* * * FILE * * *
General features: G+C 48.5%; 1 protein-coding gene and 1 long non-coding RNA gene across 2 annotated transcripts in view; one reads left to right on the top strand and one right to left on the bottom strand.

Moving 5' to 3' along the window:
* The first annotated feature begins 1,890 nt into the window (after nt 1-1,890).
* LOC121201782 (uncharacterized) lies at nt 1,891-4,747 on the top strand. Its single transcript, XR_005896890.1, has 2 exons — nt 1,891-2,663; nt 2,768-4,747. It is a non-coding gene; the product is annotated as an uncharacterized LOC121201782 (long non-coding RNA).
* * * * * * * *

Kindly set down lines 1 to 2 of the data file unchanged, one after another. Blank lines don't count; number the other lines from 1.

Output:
General features: G+C 48.5%; 1 protein-coding gene and 1 long non-coding RNA gene across 2 annotated transcripts in view; one reads left to right on the top strand and one right to left on the bottom strand.

Moving 5' to 3' along the window: